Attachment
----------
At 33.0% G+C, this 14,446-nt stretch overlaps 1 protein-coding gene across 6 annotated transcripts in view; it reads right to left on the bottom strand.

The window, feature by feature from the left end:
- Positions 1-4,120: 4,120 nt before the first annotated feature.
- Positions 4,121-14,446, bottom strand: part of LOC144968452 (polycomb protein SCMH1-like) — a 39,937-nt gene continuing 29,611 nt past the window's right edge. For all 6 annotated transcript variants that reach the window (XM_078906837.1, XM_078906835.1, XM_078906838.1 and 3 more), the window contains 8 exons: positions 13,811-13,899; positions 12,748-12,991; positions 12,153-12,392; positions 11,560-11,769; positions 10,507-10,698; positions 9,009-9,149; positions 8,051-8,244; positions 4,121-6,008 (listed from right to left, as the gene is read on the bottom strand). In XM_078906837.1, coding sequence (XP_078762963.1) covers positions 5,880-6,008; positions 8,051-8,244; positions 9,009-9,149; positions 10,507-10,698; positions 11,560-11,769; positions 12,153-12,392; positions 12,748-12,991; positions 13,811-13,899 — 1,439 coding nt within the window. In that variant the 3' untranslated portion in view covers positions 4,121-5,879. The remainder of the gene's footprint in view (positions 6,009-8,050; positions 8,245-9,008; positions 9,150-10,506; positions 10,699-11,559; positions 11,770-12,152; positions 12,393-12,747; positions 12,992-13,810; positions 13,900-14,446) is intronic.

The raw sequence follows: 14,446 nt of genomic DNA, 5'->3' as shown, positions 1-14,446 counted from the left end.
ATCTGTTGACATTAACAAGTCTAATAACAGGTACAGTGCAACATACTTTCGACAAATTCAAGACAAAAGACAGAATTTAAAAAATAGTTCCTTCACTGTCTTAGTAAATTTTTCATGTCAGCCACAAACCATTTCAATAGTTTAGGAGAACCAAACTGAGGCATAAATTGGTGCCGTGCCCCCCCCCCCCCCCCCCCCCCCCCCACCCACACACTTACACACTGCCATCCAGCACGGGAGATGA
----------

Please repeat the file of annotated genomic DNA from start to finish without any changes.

At 33.0% G+C, this 14,446-nt stretch overlaps 1 protein-coding gene across 6 annotated transcripts in view; it reads right to left on the bottom strand.

The window, feature by feature from the left end:
- Positions 1-4,120: 4,120 nt before the first annotated feature.
- Positions 4,121-14,446, bottom strand: part of LOC144968452 (polycomb protein SCMH1-like) — a 39,937-nt gene continuing 29,611 nt past the window's right edge. For all 6 annotated transcript variants that reach the window (XM_078906837.1, XM_078906835.1, XM_078906838.1 and 3 more), the window contains 8 exons: positions 13,811-13,899; positions 12,748-12,991; positions 12,153-12,392; positions 11,560-11,769; positions 10,507-10,698; positions 9,009-9,149; positions 8,051-8,244; positions 4,121-6,008 (listed from right to left, as the gene is read on the bottom strand). In XM_078906837.1, coding sequence (XP_078762963.1) covers positions 5,880-6,008; positions 8,051-8,244; positions 9,009-9,149; positions 10,507-10,698; positions 11,560-11,769; positions 12,153-12,392; positions 12,748-12,991; positions 13,811-13,899 — 1,439 coding nt within the window. In that variant the 3' untranslated portion in view covers positions 4,121-5,879. The remainder of the gene's footprint in view (positions 6,009-8,050; positions 8,245-9,008; positions 9,150-10,506; positions 10,699-11,559; positions 11,770-12,152; positions 12,393-12,747; positions 12,992-13,810; positions 13,900-14,446) is intronic.

The raw sequence follows: 14,446 nt of genomic DNA, 5'->3' as shown, positions 1-14,446 counted from the left end.
ATCTGTTGACATTAACAAGTCTAATAACAGGTACAGTGCAACATACTTTCGACAAATTCAAGACAAAAGACAGAATTTAAAAAATAGTTCCTTCACTGTCTTAGTAAATTTTTCATGTCAGCCACAAACCATTTCAATAGTTTAGGAGAACCAAACTGAGGCATAAATTGGTGCCGTGCCCCCCCCCCCCCCCCCCCCCCCCCCACCCACACACTTACACACTGCCATCCAGCACGGGAGATGA